Gap Reels From Sales Slump As the Dow Rallies 146 Points

After a brutal sell-off sent the Dow Jones Industrial Average (DJINDICES: ^DJI  ) plunging more than 2% last week, a manner of calm was restored to the stock market today. March U.S. retail sales topped estimates, gaining 1.1% from February, as severe winter weather abated and consumers rushed outside with their wallets to welcome the spring. Shares of Wal-Mart (NYSE: WMT  ) , Gap (NYSE: GPS  ) , and Melco Crown Entertainment Limited (NASDAQ: MPEL  ) each ended the day as notable movers, as the Dow added 146 points, or 0.9%, to end at 16,173. 

Wal-Mart added 1.2% today, outperforming many of its blue chip peers on the back of retail's resurgence. Wal-Mart's massive presence in the U.S. -- it's the country's largest private employer with nearly 1.4 million Americans on its payroll -- means macroeconomic trends in retail are good leading indicators for the company's domestic revenue. Although auto sales contributed significantly to last month's retail gains, strong sales in both general merchandise and clothing & accessories are doubtlessly positives for the $250 billion behemoth. 

The Gap owns brands like Old Navy and Banana Republic. Source: Wikimedia commons

While March's numbers bode well for the economy and the largest retailers in the land, macro trends don't translate as well to smaller companies in the same space. Gap proved this definitively late last week, when it reported that same-store-sales fell 6% year-over-year in March. Shares fell 1.6% today, as investors saw the impressive domestic retail figures and realized that Gap's problems are atypical, and can't simply be chalked up to poor weather, a popular excuse for weak sales in the winter months. Gap's problems are more fundamental and worrisome: mall traffic is declining, and unless the company can master e-commerce in a hurry, the stock looks like a risky long-term proposition.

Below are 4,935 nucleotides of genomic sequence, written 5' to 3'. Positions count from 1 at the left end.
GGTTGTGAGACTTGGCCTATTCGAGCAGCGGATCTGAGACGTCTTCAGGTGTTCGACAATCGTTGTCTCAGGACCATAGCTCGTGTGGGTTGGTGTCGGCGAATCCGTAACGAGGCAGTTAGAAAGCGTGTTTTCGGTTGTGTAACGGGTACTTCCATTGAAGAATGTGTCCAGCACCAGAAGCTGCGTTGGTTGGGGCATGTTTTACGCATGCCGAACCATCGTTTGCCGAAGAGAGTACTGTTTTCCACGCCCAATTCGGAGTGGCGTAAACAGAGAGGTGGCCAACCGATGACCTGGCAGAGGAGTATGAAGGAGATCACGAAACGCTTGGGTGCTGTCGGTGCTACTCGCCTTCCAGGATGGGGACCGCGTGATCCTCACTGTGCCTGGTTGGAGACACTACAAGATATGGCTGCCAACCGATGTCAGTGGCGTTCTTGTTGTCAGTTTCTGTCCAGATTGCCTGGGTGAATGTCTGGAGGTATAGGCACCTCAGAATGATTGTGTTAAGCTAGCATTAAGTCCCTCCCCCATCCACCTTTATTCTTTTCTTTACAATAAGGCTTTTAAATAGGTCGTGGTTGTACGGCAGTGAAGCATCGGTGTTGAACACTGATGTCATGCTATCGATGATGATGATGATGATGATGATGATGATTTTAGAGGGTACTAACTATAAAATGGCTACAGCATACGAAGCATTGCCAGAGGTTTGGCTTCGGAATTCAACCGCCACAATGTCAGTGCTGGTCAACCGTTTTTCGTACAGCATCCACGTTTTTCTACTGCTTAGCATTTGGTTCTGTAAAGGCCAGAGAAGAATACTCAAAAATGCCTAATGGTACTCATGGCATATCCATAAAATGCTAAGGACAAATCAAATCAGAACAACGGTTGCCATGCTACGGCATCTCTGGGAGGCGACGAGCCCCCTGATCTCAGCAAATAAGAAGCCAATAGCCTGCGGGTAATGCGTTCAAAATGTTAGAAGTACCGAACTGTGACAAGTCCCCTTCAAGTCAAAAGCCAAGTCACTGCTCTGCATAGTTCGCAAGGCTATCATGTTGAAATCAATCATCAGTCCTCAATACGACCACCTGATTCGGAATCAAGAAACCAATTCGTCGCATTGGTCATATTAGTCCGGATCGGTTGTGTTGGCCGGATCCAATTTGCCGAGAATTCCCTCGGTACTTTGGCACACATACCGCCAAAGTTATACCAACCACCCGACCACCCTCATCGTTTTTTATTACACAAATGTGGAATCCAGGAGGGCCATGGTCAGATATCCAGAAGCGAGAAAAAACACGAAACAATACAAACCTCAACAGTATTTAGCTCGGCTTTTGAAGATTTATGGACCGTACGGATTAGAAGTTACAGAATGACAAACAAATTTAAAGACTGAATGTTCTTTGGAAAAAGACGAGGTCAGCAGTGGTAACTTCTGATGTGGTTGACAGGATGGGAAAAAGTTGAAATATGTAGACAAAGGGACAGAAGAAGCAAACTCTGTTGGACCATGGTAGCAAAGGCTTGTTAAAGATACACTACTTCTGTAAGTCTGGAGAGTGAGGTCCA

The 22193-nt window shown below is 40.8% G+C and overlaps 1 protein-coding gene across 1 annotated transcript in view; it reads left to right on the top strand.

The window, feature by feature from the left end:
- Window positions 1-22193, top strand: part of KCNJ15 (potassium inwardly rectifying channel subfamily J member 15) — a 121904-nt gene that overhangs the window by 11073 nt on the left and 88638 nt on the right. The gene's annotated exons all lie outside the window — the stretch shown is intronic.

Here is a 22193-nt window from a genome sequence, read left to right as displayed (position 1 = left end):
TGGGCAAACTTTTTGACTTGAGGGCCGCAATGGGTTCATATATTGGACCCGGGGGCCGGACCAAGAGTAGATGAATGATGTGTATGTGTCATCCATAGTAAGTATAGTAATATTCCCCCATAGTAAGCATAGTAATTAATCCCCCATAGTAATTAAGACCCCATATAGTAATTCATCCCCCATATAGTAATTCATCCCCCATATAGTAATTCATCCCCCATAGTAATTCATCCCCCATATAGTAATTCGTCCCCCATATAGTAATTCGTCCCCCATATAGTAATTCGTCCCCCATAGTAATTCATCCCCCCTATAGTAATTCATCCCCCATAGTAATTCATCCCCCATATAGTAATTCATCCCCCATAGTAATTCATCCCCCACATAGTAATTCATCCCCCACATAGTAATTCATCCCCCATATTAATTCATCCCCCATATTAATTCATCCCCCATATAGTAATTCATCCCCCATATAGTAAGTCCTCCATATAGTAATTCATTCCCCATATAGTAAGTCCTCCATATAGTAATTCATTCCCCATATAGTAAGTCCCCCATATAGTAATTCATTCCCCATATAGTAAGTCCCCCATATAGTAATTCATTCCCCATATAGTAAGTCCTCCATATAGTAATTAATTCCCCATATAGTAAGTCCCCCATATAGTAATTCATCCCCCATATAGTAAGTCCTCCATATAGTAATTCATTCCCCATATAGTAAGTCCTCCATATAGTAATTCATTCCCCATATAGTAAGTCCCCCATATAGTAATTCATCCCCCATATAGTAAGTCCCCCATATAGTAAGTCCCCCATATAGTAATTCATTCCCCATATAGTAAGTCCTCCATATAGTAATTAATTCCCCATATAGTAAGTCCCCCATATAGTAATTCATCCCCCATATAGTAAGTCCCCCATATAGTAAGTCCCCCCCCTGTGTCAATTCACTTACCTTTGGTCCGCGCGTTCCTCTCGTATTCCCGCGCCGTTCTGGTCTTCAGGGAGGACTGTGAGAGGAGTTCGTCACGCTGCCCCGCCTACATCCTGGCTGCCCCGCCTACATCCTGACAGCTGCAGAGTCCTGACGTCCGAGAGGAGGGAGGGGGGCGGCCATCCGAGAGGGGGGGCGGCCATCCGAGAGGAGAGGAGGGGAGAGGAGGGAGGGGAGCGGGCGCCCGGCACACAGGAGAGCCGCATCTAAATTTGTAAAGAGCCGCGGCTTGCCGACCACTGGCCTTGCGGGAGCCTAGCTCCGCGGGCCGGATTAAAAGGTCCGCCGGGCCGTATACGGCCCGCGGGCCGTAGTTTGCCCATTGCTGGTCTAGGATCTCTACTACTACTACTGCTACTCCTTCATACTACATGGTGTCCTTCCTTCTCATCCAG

Melco Crown shareholders don't care if mall traffic in the U.S. is up, down, or sideways. First off, it's a casino and resort operator. Secondly, it operates resorts and casinos in Asia exclusively -- specifically, in the world's gambling capital: Macau. Melco Crown stock shed 1.9% on Monday, continuing a recent decline that's seen shares tumble 15% in the last month. The growth story here is still compelling, despite the stock's pullback. Gaming revenue in Macau grew at double-digit rates in both February and March this year, and the rise of the Chinese middle class is promising for the Chinese locale. Not only that, but Melco Crown is looking to diversify, pledging a $5 billion investment in Japan if the country lifts its gambling ban. That said, much of the potential growth has already been built into the stock, so even if Asia continues to boom, Melco Crown might not shine as expected.

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